Words by Leah Phillips
Photography supplied by Alpine
Lou James from Melbourne six piece Alpine took time out from her trip to the hairdressers to chat to Leah Phillips about how the much-loved quirky pop band approached their sophomore LP — Yuck.
After the success of their earlier EPs and first album – A Is For Alpine – the band took on an enormous following in The States. A massive tour was underway; they showcased at SXSW and had their American TV debut on Jimmy Kimmel Live! This routine American circuit has become a big ticket to success for a few Australian artists lately – think Courtney Barnett and The Preatures – but Alpine are at a different point in their career — they were ready to make album number two.
For some bands, recording overseas in big swanky studios or little mountain shacks is what feels right for a follow-up album. For Alpine it was all about making the experience a lovely comfortable creative one that nourished successful partnerships and processes they devised with their debut.
There’s a familiarity to making the second record. You can fix what you didn’t like last time, learn from your mistakes and re-do what worked amazingly. So after a three month break the band were back in the studio — a handy five-minute bike ride from James’ house. There, Dann Hume was ready to repeat his role of producer on the record.
“We stirred the shit more with Dann this time. A lot of producers will take control where as Dann is so open to our ideas. He just rolls with things; he listens and just goes for it. He’s fearless,” states James.
But this time round the band’s guitarist Christian O’Brien teamed up with Hume to hone his producing skills. “Christian was definitely more a co-producer than an artist working with your producer. It sounds very similar but there is a bit of a difference. The two work together and figure out how a snare needs to sound or where something will fit in the instrumentation.” They craft the finer details of how the sound is captured and relayed on the record.
For this record James recalls Alpine went about their usual writing process. Once they started they made sure not to nitpick and refer back to their first album, or listen to what was trendy in music at the time. Some of the songs were written as a skeletal idea while they were touring in a cramped tour van so those were bought to the studio for further work too.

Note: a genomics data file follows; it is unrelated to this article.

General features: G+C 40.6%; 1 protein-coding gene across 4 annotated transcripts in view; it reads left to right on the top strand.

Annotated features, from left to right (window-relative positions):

Alpine’s unique way of writing involves hashing out individual musical ideas and bringing them to the group to play with. Tim Royall and O’Brien toyed with musical ideas and instrumentation. James and co-vocalist Phoebe Baker individually worked on ideas for melodies and lyrics and then came together to combine their pool of options.
One thing they did do differently this time around was taking their time in this process. “The first album I think we were shitting ourselves. We didn’t really know if the music we were writing was good; if it made sense, or if people would connect to it. This time around it was more organic and lovely — more confident,” James explains.
The record captures the essence of Alpine in this moment. Despite her and Baker’s unique harmonies and the delectable pop licks the guys produce, James doesn’t think that Alpine are cemented to any distinct sound.
“No matter where we go and how we continue to develop, as long as we are all in the band and are writing together it will always have an Alpine flavour. This album for me contains 90s R&B vibes and more swagger. We really wanted to explore vocal sounds rather than a mesh of harmonies. Your voice is an instrument so you need to use it and explore what different sounds you can make.”
Any reserves towards producing an equally impressive sophomore album?
“To get the opportunity to do a second record as a musician is amazing. There was never a fear towards it. Overall it’s better to just not think about the judgements and comparisons that will inevitably ensue. You don’t want the art that you’re creating to [have] a sense of pressure on it because then you’re not going to create something beautiful. It’s going to come out of a negative headspace. The energy was very positive with this album.”
This positivity will undeniably be brought on stage as the band head off on an Australian tour in support of Yuck. Those accustomed to seeing Alpine’s leading ladies bouncing around on stage may see a little more sass and swagger in their performance. Only a few of these songs have been performed before so this tour is going to be a cathartic experience for the band who are just itching to showcase their brand new tunes.